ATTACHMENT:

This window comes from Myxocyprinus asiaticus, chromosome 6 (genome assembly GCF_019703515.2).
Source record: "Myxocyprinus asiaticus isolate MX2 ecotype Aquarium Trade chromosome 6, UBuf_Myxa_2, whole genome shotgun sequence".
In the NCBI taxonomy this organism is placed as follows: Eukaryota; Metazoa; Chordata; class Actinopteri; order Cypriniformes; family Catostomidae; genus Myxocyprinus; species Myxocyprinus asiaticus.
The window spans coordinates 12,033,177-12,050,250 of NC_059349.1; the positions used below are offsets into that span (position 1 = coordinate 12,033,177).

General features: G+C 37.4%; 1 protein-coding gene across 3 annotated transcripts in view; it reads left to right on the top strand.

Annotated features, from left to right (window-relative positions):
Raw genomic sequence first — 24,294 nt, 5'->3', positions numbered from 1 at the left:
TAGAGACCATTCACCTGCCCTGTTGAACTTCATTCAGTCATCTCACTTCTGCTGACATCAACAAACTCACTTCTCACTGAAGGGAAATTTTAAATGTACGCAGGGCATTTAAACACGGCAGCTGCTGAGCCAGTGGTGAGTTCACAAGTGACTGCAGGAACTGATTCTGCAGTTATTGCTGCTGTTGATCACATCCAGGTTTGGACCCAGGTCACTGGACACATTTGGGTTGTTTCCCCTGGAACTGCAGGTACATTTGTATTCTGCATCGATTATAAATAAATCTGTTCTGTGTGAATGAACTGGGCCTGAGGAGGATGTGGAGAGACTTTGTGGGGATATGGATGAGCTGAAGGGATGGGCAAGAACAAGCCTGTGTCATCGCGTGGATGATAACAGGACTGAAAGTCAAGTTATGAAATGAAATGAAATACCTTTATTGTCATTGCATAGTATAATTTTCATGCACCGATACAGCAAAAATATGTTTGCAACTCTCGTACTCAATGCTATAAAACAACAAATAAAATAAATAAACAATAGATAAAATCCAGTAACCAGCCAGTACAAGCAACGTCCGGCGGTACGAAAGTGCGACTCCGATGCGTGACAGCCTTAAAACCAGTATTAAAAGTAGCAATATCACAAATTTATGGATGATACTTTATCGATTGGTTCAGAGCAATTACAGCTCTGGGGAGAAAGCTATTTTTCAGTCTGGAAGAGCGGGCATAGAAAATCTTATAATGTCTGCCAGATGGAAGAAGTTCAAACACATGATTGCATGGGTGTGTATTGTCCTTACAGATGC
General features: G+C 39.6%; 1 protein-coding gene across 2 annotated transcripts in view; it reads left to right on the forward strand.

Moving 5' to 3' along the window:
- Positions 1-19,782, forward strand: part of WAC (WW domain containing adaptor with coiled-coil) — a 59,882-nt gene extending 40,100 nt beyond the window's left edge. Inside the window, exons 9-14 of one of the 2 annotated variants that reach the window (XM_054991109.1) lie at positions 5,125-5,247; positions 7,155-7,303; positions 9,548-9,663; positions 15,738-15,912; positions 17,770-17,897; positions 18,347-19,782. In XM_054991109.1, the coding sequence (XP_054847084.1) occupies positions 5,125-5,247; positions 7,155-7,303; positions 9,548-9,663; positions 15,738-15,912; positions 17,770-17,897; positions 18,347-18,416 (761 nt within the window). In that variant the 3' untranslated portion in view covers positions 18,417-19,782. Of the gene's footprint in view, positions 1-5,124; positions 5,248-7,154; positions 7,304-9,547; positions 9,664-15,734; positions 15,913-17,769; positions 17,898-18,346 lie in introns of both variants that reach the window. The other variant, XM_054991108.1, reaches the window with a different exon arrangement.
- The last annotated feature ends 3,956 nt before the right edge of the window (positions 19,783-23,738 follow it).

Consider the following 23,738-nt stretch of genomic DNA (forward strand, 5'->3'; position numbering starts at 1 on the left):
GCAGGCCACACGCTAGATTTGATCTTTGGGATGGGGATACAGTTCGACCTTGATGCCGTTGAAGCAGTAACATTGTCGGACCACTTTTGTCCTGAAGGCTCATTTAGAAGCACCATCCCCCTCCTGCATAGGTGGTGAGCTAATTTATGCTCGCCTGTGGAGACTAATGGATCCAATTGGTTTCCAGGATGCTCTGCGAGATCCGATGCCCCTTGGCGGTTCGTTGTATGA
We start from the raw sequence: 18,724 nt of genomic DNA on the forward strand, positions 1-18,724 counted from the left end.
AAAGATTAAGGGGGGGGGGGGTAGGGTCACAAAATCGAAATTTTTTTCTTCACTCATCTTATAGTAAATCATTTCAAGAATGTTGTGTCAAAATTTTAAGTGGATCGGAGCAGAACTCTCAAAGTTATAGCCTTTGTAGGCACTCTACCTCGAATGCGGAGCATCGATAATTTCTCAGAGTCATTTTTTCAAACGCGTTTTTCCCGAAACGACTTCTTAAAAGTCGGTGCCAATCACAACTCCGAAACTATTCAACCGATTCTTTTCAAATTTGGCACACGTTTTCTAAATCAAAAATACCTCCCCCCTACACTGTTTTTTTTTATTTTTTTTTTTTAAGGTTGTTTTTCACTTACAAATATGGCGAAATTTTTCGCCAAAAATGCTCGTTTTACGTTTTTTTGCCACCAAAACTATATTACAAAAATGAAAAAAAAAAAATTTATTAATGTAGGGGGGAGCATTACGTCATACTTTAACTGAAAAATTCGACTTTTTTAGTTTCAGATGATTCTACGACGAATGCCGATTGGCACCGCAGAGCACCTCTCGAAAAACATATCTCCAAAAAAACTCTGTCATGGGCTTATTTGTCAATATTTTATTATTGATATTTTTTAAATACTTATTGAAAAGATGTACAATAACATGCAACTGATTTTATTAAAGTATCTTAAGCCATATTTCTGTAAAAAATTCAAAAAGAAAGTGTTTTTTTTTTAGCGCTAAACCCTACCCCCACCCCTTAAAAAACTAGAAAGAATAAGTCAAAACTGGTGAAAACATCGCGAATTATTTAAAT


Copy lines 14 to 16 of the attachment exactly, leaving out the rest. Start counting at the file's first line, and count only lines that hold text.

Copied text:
GCAGGCCACACGCTAGATTTGATCTTTGGGATGGGGATACAGTTCGACCTTGATGCCGTTGAAGCAGTAACATTGTCGGACCACTTTTGTCCTGAAGGCTCATTTAGAAGCACCATCCCCCTCCTGCATAGGTGGTGAGCTAATTTATGCTCGCCTGTGGAGACTAATGGATCCAATTGGTTTCCAGGATGCTCTGCGAGATCCGATGCCCCTTGGCGGTTCGTTGTATGA
We start from the raw sequence: 18,724 nt of genomic DNA on the forward strand, positions 1-18,724 counted from the left end.
AAAGATTAAGGGGGGGGGGGGTAGGGTCACAAAATCGAAATTTTTTTCTTCACTCATCTTATAGTAAATCATTTCAAGAATGTTGTGTCAAAATTTTAAGTGGATCGGAGCAGAACTCTCAAAGTTATAGCCTTTGTAGGCACTCTACCTCGAATGCGGAGCATCGATAATTTCTCAGAGTCATTTTTTCAAACGCGTTTTTCCCGAAACGACTTCTTAAAAGTCGGTGCCAATCACAACTCCGAAACTATTCAACCGATTCTTTTCAAATTTGGCACACGTTTTCTAAATCAAAAATACCTCCCCCCTACACTGTTTTTTTTTATTTTTTTTTTTTAAGGTTGTTTTTCACTTACAAATATGGCGAAATTTTTCGCCAAAAATGCTCGTTTTACGTTTTTTTGCCACCAAAACTATATTACAAAAATGAAAAAAAAAAAATTTATTAATGTAGGGGGGAGCATTACGTCATACTTTAACTGAAAAATTCGACTTTTTTAGTTTCAGATGATTCTACGACGAATGCCGATTGGCACCGCAGAGCACCTCTCGAAAAACATATCTCCAAAAAAACTCTGTCATGGGCTTATTTGTCAATATTTTATTATTGATATTTTTTAAATACTTATTGAAAAGATGTACAATAACATGCAACTGATTTTATTAAAGTATCTTAAGCCATATTTCTGTAAAAAATTCAAAAAGAAAGTGTTTTTTTTTTAGCGCTAAACCCTACCCCCACCCCTTAAAAAACTAGAAAGAATAAGTCAAAACTGGTGAAAACATCGCGAATTATTTAAAT